As 18-year-olds across England and Wales wake up today with fuzzy heads, sprawled on friends’ floors and sofas, I’m pleased they don’t have to stomach the customary hysteria about A-level results. At last, there’s no hubbub over grade inflation, which has been halted. No admissions chaos. The summer’s yours.
We might have stumbled across a good news story here... More students gunning for maths, science and economics, record numbers of teenagers already accepted to universities. (We do take a look at the growing gender gap in our cover story today.)
Then there are the individual success stories that lift the soul. Take the sixth-form college that covers some of the most impoverished areas in Britain, Newham, whose students are tearing up generations of disadvantage with their results – 700 of this year’s 1,000 pupils will go to university, 100 of them to the Russell Group. Some are the first people in their families to go to uni.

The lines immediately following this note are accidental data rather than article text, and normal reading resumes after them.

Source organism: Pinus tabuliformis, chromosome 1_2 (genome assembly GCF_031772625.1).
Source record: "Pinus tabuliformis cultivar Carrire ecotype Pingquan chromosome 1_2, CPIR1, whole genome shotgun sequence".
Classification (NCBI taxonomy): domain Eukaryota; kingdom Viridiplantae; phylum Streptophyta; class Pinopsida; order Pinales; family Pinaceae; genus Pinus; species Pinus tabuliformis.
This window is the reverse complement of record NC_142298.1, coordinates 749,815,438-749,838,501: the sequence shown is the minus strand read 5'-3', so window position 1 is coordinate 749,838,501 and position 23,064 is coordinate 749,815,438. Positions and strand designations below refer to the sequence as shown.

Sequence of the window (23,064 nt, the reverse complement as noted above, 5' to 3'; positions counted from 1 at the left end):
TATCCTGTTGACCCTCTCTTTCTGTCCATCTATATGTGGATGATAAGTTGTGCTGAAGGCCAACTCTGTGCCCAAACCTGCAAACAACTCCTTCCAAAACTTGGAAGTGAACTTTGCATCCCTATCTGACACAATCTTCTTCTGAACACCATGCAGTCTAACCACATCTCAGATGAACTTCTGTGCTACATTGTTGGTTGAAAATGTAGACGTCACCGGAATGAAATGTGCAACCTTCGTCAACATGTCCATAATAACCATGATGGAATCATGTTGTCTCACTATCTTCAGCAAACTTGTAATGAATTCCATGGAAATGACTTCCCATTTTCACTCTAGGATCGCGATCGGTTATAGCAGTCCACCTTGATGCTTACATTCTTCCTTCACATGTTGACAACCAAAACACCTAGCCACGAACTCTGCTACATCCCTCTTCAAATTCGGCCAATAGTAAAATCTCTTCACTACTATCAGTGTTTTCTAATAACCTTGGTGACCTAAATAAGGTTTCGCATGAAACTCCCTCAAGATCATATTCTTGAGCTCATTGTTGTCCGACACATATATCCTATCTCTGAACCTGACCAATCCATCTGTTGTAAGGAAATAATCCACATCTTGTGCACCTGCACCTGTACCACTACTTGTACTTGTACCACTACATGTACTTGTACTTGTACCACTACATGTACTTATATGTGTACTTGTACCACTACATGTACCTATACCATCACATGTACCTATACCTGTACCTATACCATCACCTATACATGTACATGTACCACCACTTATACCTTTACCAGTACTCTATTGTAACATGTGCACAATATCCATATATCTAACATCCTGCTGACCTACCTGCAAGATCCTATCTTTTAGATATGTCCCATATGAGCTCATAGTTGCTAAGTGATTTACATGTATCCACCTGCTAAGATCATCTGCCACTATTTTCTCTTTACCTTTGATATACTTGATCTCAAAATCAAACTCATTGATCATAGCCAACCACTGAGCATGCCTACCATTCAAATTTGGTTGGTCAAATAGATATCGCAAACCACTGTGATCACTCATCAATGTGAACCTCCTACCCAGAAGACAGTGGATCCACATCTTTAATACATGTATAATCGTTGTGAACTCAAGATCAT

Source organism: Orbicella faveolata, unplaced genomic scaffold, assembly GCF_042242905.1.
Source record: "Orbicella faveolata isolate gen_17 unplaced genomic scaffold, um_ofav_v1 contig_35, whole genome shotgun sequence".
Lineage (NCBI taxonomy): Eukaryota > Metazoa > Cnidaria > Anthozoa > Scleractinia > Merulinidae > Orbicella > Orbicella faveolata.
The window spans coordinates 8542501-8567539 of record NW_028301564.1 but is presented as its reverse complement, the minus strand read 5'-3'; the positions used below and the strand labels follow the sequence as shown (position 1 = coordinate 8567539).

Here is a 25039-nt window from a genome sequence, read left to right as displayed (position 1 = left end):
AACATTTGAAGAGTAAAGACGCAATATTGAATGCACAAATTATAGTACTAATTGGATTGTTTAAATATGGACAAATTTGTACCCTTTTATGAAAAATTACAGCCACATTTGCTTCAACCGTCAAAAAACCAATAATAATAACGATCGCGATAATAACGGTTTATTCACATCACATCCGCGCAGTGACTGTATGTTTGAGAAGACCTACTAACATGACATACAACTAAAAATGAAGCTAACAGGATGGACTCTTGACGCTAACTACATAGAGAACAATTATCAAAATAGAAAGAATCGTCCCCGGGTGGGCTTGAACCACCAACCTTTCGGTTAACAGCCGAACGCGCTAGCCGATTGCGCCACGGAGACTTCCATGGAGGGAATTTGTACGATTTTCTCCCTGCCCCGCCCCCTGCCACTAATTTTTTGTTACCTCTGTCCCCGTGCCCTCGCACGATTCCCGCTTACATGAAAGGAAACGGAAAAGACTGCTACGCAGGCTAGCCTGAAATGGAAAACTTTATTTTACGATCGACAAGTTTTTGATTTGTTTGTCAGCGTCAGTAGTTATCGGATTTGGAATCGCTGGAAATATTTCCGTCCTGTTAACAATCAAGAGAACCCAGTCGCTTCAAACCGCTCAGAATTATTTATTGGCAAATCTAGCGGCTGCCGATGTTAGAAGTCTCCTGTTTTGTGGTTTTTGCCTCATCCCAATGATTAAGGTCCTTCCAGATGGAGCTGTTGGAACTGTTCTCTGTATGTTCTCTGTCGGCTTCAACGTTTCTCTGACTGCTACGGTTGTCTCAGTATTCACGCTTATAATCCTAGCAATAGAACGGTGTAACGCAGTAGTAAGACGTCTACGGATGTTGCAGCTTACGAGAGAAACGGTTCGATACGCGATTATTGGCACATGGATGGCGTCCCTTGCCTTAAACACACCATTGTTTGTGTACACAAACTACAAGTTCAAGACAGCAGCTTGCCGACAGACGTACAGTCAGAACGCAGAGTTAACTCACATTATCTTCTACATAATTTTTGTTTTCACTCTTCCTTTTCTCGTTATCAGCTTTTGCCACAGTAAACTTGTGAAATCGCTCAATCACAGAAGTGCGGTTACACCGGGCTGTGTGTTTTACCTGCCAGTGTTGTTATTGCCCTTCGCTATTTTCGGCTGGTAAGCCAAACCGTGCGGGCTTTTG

“We gave them extra support and tuition and helped them to prepare to make applications,” said Newham’s principal, Eddie Playfair. Aspirations and confidence count, with a bit of practical help. I’ll always be indebted to my history teacher Mr Lewis, who in addition to owning the staff room’s finest moustache – a drooping number set between flourishing sideburns – cajoled me into applying to Cambridge, Nottingham, Birmingham, Bristol... Then he made me sit the Chaucer paper in English Literature four times: U, E, D and, finally, a B. Teachers like Mr Lewis and the staff at Newham change lives. Thank you.
PS. Thanks for bearing with me so far. That’s 50 not-out on Letters from the Editor. I’ll try to open up and hit a few shots now I’ve played myself in.